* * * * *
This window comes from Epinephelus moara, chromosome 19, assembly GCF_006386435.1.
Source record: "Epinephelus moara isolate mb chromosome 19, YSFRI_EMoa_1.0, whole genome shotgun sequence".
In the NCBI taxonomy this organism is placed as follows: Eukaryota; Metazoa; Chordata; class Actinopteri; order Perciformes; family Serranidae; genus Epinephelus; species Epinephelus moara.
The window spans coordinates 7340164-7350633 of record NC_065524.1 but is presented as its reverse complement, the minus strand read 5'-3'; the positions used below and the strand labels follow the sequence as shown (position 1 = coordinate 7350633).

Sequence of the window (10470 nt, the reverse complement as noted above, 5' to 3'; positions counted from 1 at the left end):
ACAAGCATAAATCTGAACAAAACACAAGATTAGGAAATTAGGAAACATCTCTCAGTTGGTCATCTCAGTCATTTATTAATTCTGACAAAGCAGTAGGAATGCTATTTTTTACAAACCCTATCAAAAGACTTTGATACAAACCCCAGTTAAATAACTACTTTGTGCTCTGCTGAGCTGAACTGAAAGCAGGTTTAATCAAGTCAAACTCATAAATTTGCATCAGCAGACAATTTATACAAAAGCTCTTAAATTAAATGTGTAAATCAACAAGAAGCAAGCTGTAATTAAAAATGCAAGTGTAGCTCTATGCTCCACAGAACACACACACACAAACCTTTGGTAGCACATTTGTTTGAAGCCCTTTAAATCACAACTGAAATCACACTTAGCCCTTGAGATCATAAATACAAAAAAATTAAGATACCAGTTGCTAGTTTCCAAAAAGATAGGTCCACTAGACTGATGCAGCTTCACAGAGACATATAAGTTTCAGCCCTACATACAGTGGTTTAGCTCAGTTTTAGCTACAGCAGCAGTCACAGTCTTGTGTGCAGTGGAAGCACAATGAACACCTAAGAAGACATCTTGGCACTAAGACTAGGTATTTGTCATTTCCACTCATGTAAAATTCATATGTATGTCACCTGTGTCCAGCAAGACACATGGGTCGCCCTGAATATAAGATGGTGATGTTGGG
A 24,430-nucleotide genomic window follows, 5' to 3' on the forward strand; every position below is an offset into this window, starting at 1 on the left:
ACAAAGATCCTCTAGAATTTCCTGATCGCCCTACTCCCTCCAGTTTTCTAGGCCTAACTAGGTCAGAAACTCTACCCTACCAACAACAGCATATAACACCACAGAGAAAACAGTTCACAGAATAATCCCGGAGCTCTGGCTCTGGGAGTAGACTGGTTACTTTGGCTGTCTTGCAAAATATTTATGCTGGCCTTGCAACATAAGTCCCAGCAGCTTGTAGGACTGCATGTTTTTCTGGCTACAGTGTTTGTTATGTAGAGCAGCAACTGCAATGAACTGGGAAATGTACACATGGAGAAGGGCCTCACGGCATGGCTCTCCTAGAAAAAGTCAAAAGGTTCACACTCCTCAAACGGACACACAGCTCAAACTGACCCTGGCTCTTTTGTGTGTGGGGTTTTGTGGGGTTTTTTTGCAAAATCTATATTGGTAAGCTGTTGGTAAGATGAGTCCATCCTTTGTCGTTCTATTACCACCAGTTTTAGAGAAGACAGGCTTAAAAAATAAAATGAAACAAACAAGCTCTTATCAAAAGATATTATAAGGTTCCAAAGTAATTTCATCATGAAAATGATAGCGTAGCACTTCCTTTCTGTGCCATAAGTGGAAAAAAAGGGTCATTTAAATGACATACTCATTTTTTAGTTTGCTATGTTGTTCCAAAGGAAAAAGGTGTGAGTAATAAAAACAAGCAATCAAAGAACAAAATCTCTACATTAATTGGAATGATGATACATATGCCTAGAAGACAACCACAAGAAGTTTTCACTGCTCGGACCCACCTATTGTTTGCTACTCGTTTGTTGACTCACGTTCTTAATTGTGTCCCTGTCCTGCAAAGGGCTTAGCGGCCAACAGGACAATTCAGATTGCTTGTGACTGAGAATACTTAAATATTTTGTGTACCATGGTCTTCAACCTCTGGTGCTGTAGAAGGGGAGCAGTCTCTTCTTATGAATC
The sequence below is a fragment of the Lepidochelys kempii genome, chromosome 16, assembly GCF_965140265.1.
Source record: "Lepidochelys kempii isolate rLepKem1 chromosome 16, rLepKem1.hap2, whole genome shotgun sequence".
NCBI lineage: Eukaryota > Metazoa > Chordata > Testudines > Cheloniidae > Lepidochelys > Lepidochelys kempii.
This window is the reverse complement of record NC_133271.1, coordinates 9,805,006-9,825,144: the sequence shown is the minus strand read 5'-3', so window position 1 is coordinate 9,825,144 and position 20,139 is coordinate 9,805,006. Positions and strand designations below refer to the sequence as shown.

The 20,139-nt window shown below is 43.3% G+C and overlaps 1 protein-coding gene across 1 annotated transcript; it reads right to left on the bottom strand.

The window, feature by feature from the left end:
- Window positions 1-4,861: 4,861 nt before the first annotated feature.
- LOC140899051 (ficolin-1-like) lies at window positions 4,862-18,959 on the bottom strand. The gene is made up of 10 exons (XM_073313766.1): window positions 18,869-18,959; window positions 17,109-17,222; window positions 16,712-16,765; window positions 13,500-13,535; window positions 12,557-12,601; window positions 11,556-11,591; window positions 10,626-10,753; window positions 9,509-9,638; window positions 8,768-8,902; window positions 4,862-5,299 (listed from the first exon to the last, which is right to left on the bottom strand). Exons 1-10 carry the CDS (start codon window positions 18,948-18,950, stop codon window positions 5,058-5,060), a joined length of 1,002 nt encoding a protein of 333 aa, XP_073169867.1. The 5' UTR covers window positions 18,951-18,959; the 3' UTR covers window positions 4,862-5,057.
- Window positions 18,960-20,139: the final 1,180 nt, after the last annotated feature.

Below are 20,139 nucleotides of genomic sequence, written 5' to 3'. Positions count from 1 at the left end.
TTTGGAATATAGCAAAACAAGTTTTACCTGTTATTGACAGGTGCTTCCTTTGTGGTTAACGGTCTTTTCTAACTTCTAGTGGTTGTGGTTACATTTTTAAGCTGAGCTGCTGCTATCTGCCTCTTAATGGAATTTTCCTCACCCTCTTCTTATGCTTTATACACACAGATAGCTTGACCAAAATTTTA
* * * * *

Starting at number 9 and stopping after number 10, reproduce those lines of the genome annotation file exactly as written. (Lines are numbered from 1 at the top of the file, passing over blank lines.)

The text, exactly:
The sequence below is a fragment of the Lepidochelys kempii genome, chromosome 16, assembly GCF_965140265.1.
Source record: "Lepidochelys kempii isolate rLepKem1 chromosome 16, rLepKem1.hap2, whole genome shotgun sequence".